Chuka Umunna's speech this year was 40 per cent shorter than last year. Photo: Getty.
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Were three of Labour's shadow ministers made to restrict their speeches?

Three of Labour's most prominent shadow ministers – Chuka Umunna, Tristram Hunt and Douglas Alexander – have given the conference's shortest speeches. 

For more on the party conferences and the next election, explore our new elections site May2015.com.

Ed Balls' marathon speech has dominated discussion at Labour Party conference today, but three other speeches have also been conspicuous for their length.

Three of Labour’s most prominent shadow ministers – Douglas Alexander, Chuka Umunna and Tristram Hunt, Labour’s shadow foreign, business and education secretaries – have given the conference’s shortest speeches.

All three of them spoke for around 850 words or less. The 13 other speeches delivered so far have all been longer, and ten have been at least 1,000 words. Excluding Balls’, they have been, on average, 1,200 words – why were the speeches by three of Labour’s most prominent shadow ministers 30 per cent shorter?

We hear that at least one of the shadow ministers was handed a word count. Were planned announcements held back for Balls’ and Miliband’s speech? If they were given to the former they didn’t amount to the gifts many journalists expected from the shadow chancellor’s address this morning.

Either way, Chuka Umunna’s speech was nearly 40 per cent shorter than the one he delivered at conference a year ago. The CEO of Airbus UK, whose speech preceded Umunna’s, spoke for longer than the shadow business secretary whom he was effectively introducing. And Hunt’s was 30 per cent as long as the one Stephen Twigg, his predecessor at education, gave last year.

As for Alexander, the speech by Labour’s shadow foreign secretary was scarcely longer last year. The role may be one of the most important in government, but it is clearly subordinate to domestic politics at conference.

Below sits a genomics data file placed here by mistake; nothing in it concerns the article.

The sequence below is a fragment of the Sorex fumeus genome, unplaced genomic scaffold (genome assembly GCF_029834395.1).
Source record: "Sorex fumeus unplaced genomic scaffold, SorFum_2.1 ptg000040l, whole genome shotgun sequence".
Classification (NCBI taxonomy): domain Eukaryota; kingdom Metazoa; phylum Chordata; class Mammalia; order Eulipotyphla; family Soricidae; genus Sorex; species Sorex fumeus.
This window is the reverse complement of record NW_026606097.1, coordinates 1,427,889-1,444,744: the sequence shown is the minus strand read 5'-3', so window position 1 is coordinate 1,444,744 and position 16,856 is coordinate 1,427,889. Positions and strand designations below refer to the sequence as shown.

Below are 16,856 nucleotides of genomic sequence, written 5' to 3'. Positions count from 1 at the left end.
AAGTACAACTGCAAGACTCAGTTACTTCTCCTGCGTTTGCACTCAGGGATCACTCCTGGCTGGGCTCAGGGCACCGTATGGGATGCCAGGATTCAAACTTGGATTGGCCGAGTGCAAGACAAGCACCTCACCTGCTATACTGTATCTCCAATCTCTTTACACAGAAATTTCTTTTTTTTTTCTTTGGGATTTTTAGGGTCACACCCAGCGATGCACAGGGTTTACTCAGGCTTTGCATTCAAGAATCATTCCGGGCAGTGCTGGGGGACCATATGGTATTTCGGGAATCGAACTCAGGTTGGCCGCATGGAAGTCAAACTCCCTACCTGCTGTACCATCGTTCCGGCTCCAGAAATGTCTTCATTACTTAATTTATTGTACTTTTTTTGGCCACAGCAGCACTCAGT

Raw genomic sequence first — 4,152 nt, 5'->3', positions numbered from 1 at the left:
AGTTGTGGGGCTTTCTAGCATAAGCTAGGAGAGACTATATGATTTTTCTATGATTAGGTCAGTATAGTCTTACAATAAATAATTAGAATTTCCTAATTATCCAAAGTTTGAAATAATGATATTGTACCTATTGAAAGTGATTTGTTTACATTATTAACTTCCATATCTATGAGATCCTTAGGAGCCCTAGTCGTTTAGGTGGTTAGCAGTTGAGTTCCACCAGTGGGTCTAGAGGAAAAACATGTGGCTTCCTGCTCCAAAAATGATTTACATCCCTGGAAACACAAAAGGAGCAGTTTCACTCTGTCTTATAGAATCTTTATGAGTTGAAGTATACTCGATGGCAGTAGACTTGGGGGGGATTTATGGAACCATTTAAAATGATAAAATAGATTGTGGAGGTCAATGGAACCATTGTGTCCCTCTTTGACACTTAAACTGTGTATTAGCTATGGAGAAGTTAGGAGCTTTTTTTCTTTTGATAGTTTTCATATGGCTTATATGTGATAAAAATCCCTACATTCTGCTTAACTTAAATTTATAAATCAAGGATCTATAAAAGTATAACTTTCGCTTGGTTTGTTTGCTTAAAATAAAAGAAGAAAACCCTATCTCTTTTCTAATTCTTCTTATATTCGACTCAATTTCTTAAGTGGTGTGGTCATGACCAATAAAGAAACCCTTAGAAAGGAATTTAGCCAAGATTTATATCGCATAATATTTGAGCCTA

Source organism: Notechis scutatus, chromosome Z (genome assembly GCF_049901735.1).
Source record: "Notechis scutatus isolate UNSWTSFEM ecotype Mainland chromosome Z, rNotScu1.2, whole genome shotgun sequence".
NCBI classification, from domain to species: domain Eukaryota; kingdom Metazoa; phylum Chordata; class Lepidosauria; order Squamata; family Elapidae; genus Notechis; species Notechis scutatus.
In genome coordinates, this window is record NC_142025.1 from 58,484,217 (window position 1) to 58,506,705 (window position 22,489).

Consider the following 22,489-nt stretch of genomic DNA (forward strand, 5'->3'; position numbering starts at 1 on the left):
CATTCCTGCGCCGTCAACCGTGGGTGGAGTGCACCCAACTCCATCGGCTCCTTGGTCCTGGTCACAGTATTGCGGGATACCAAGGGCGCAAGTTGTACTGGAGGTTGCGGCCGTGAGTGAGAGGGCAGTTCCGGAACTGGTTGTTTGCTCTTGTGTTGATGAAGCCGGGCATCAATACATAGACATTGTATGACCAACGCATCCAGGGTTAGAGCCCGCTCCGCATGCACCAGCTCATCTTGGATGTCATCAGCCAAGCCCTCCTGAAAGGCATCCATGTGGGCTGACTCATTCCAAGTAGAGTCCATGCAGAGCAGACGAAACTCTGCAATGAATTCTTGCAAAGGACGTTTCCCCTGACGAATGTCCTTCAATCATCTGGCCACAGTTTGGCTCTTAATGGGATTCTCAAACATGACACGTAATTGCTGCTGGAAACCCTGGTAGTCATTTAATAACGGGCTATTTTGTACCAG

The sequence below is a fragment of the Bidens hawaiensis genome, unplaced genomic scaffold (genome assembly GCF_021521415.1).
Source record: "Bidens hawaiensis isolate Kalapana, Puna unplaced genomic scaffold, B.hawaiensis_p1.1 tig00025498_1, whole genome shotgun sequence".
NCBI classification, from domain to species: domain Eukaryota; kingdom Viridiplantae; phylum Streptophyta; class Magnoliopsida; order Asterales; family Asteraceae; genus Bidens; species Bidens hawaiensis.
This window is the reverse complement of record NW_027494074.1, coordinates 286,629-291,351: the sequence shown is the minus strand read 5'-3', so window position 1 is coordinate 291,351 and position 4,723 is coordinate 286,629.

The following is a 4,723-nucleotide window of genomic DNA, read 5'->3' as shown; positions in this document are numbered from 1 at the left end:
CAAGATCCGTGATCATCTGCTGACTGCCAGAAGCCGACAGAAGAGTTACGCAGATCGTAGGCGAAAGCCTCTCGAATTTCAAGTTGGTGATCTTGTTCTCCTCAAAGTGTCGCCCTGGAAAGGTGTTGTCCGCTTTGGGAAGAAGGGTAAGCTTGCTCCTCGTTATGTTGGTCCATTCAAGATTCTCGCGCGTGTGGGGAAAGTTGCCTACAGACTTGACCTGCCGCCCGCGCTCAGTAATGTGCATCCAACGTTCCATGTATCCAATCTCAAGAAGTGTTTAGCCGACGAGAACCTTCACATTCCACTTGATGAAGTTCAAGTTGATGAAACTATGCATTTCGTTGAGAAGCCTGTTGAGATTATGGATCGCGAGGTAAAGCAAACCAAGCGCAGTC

In the wake of the Scottish referendum, the two longest speeches after Balls’ have been by Hilary Benn and Margaret Curran. As shadow secretary for local government the former has been given new profile by the post-referendum push for devolution, while the latter is shadow secretary for Scotland.

Benn spoke for more than twice as long as Umunna, Alexander and Hunt. Devolution is the topic du jour, but did the Labour Party’s approach to business, education and international relations need to be curtailed to the length of a comment piece?

Harry Lambert was the editor of May2015, the New Statesman's election website.

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Casting the Brexit movie that is definitely real and will totally happen

Details are yet unclear as to whether The Bad Boys of Brexit will be gracing our screens, or just Farage's vivid imagination.

Hollywood is planning to take on the farcical antics of Nigel Farage et al during the UK referendum, according to rumours (some suspect planted by a starstruck Brexiteer). 

Details are yet unclear as to whether The Bad Boys of Brexit will be gracing our big or small screens, a DVD, or just Farage's vivid imagination, but either way here are our picks for casting the Hollywood adaptation.

Nigel Farage: Jim Carrey

The 2018 return of Alan Partridge as "the voice of hard Brexit" makes Steve Coogan the obvious choice. Yet Carrey's portrayal of the laughable yet pure evil Count Olaf in A Series of Unfortunate Events makes him a serious contender for this role. 

Boris Johnson: Gerard Depardieu

Stick a blonde wig on him and the French acting royalty is almost the spitting image of our own European aristocrat. He has also evidently already mastered the look of pure shock necessary for the final scene of the movie - in which the Leave campaign is victorious.

Arron Banks: Ricky Gervais

Ricky Gervais not only resembles Ukip donor Arron Banks, but has a signature shifty face perfect for the scene where the other Brexiteers ask him what is the actual plan. 

Gerry Gunster: Anthony Lapaglia

The Bad Boys of Brexit will reportedly be told from the perspective of the US strategist turned Brexit referendum expert Gerry Gunster. Thanks to recurring roles in both the comedy stalwart Frasier, and the US crime drama Without a Trace, Anthony Lapaglia is versatile enough to do funny as well as serious, a perfect mix for a story that lurches from tragedy to farce. Also, they have the same cunning eyes.

Douglas Carswell: Mark Gatiss

The resemblance is uncanny.

David Cameron: Andrew Scott

Andrew Scott is widely known for his portrayal of Moriarty in Sherlock, where he indulges in elaborate, but nationally destructive strategy games. The actor also excels in a look of misplaced confidence that David Cameron wore all the way up to the referendum. Not to mention, his forehead is just as shiny. He'll have to drink a lot of Bollinger to gain that Cameron-esque puppy fat though. 

Kate Hoey: Judi Dench

Although this casting would ruin the image of the much beloved national treasure that is Judi Dench, if anyone can pull off being the face of Labour Leave, the incredible actress can.